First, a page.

6. La Haine (Hate): A black and white, subtitled French hip hop movie named Hate? Yeeaahhh…this didn’t get much play in the USA. This is all about one day in the life of a group of angry, marginalized kids in a harsh Parisian housing project. The tensions between kids and cops, various races, and various gangs all contribute to the powder keg hinted at in the film’s title. Three weeks after the film was released, riots broke out in the Brixton section of London, following the death of a young black man in police custody. I think this is powerful and fascinating. I haven’t always enjoyed Vincent Cassel onscreen but he knocks it out of the park in this one. Your mileage may vary.
7. Se7en: See what I did there? Heh heh. Intricately plotted and unrelentingly grim, this is a really good serial killer film. I think my resistance against it is because the modern Cult Of Fincher (and Cult Of Reznor) has raised into some stratosphere where it doesn’t belong. For me personally, it’s just a bit too unreal and contrived for me to give it the status I reserve for something like Silence of the Lambs. Credit where its due, though, the opening titles and overall art design proved hugely influential, for better or worse. Would there be a Saw without Se7en? And should we thank or blame this picture? It’s been easily ten years since I revisited Se7en and perhaps it’s time to watch and reassess. Maybe divorced from the 1990s it helped define, I can approach it with a less biased eye. I will give an unpopular opinion here and say that as far as David Fincher serial killer movies go, I actually prefer the less flashy Zodiac (2007).
8. Goldeneye: After the Timothy Dalton years, everyone was psyched for Pierce Brosnan to take up the James Bond mantle and Pierce did the series proud in Goldeneye, his first outing. It’s got a pretty good theme song by Tina Turner and it’s the first time the USA noticed that Famke Janssen and Sean Bean are awesome actors. If you can’t get past the fact that a woman named Xenia Onatopp is killing men by squeezing them with her thighs, you may want to keep on walking. But if you’re in the mood for a damned good time and a shaken martini, sit back and hit Play.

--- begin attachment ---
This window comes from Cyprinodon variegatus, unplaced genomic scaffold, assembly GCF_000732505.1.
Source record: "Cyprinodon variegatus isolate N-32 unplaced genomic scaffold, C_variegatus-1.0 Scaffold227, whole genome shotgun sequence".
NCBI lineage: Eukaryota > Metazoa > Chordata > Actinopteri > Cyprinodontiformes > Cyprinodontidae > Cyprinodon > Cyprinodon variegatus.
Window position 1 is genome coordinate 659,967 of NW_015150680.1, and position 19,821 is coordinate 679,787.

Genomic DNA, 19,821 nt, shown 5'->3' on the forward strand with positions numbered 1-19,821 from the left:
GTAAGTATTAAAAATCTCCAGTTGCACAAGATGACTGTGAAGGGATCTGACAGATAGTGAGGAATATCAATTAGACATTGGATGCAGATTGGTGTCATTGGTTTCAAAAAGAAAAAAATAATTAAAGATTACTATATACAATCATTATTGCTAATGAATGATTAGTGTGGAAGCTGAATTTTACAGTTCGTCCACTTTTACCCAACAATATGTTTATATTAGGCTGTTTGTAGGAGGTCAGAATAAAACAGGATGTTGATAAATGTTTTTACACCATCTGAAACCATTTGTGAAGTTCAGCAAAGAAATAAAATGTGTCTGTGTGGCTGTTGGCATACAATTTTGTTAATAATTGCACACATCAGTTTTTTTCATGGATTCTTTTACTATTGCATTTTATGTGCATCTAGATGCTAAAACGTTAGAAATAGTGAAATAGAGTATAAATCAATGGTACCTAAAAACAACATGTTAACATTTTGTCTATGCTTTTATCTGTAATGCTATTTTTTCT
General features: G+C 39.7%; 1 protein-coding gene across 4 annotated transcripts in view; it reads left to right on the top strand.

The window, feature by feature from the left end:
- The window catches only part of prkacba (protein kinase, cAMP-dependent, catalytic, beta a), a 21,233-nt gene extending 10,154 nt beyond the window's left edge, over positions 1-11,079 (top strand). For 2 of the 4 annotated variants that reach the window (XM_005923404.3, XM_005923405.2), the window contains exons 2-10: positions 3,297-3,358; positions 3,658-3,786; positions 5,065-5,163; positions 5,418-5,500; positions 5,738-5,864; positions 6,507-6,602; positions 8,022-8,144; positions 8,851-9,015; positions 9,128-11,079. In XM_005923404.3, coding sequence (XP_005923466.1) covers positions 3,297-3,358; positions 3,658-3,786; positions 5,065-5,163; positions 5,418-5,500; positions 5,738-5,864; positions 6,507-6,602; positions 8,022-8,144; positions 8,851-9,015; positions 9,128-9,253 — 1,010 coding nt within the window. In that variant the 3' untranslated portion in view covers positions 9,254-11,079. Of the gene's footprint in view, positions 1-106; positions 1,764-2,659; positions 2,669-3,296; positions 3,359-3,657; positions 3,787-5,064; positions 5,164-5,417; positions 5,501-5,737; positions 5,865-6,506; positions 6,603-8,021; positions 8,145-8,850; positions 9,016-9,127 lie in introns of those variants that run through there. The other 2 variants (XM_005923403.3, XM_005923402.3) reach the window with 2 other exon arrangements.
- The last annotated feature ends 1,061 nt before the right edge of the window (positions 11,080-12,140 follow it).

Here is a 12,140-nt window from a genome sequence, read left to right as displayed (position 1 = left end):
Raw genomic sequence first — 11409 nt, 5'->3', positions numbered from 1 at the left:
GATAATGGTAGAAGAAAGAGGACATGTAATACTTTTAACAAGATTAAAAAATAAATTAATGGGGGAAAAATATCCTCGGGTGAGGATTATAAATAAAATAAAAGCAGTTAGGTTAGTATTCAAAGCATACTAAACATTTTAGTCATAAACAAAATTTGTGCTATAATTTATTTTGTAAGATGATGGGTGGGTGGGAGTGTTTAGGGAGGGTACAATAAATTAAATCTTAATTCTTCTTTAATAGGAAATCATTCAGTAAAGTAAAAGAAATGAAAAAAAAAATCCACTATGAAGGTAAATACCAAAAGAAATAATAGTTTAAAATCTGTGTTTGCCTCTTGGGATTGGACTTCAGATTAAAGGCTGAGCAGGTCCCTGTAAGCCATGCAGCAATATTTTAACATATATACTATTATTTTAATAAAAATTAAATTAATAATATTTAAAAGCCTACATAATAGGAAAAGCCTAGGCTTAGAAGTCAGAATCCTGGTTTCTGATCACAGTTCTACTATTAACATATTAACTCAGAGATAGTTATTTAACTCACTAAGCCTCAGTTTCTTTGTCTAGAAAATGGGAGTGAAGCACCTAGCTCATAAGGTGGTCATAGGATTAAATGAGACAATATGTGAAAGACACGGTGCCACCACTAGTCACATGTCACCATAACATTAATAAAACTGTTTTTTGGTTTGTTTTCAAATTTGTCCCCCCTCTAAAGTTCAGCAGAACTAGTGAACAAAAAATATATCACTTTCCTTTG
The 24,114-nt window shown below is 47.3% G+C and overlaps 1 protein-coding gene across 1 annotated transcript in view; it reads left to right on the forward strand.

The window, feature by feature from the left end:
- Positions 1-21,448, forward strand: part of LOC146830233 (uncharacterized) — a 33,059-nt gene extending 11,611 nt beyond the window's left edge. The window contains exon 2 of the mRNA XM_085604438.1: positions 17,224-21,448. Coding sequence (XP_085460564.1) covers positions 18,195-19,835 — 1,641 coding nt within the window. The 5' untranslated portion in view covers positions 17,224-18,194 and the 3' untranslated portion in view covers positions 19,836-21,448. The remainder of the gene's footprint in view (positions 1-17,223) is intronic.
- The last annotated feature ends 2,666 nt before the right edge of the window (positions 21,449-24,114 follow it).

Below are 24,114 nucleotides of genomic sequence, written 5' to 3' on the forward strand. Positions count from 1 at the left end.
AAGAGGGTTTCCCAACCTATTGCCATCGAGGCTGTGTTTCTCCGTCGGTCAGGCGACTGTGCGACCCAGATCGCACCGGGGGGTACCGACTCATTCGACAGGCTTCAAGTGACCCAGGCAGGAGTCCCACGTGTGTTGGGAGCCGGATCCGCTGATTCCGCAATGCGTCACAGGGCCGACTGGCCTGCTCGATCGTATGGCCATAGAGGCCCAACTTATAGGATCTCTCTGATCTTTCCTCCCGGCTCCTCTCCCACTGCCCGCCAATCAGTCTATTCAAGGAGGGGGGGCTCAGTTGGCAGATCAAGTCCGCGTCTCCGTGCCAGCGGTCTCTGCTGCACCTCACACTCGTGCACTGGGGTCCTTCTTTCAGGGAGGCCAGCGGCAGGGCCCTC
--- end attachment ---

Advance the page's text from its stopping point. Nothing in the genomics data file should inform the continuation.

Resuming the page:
9. Get Shorty: I usually find Travolta rather “meh,” so you need to surround him with some pretty awesome music and actors to get me in the theater. This clever, funny crime movie succeeds quite nicely. In my opinion this is one of the best soundtracks of the 1990s (John Lurie, Booker T, Morphine). The late, great Dennis Farina is a revelation. Hackman, Gandolfini, DeVito..the casting clicks and it really moves. Is this the film that started the Elmore Leonard rush in Hollywood? It does a nice job of skewering Hollywood’s bullshit, which is refreshing. One of the best uses of comedic profanity outside the Big Lebowski. “Whatta you got there, a Wop 9? Fuckin' Fiat of guns, always jammin' on you at the wrong time.” [bang bang bang bang]
10. Devil In a Blue Dress : Denzel Washington is fantastic as Ezekiel “Easy” Rawlins in this underrated crime movie gem. With its 1940s setting, it recalls the classic film noirs. Don Cheadle and Tom Sizemore lend an extra creep factor to an already tense atmosphere. Great jazz music score. I wish Denzel had made some sequels but I guess the box office didn’t demand it.
FILMS THAT JUST MISSED MY TOP 10:
A Midwinter’s Tale: I owe my love of this film to my parents. Originally titled “In the Bleak Midwinter” in the UK, this b&w film is written & directed by Kenneth Branagh as a love letter to the stage. As the holidays approach, a down-and-out film actor decides to put on an ill-advised production of Hamlet in his old hometown. We watch the hilarious auditions, see the charming misadventures of a low-budget stage production, and we get to spend some time with a bunch of very winning, likeable eccentrics. Everyone is perfectly cast in this, from the bizarre stage designer Fadge to the shallow manager played to the hilt by Joan Collins. Will it all turn out okay or will the show tank? Well hey, it ain’t my parents’ favorite Christmas movie for no reason! “You know the way doctors say that nervous breakdowns can happen very fast and dramatically, sort of a big bang, or there are the other kind which happen very slowly over a period of time. I was thirty-three years old, and this one had started when I was seven months and had just begun to take hold.”
Babe: An adorable talking pig hangs out with James Cromwell for 89 minutes. It’s more than just some kids’ film. The first scene is Babe’s mom getting taken to the slaughterhouse! But there’s comedy, pathos, and every other emotion under the hood. It got nominated for the Best Picture Oscar. See it.